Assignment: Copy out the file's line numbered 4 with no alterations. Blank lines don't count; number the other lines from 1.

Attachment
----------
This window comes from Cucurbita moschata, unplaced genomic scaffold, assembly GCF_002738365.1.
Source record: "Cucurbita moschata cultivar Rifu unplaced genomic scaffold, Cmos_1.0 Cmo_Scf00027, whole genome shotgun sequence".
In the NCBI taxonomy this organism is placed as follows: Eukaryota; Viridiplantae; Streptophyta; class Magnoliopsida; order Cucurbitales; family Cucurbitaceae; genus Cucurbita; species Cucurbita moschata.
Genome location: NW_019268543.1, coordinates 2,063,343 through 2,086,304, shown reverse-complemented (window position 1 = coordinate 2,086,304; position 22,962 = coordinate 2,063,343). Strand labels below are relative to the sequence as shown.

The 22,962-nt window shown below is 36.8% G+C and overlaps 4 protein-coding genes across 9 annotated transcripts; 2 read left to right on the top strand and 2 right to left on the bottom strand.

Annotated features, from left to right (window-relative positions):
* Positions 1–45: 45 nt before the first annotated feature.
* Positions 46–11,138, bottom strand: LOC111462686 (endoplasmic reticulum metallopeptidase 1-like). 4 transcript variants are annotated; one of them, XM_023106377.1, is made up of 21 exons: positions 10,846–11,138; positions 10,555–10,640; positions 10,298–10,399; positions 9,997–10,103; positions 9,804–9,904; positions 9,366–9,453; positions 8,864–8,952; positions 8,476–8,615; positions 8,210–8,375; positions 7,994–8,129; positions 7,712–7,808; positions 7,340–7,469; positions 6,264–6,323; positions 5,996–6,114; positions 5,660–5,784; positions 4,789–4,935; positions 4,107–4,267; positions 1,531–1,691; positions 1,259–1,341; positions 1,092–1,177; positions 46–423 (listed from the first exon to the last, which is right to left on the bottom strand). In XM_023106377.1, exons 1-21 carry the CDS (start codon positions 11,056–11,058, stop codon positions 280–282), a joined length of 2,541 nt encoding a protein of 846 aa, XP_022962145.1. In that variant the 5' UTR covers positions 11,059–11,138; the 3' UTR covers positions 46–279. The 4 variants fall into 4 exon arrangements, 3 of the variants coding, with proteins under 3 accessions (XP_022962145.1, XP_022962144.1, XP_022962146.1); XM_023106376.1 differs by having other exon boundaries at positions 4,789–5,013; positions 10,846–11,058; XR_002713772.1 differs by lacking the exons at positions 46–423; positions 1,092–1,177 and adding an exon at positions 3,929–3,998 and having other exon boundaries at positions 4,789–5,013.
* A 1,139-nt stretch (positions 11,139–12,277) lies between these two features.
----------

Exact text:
Genome location: NW_019268543.1, coordinates 2,063,343 through 2,086,304, shown reverse-complemented (window position 1 = coordinate 2,086,304; position 22,962 = coordinate 2,063,343). Strand labels below are relative to the sequence as shown.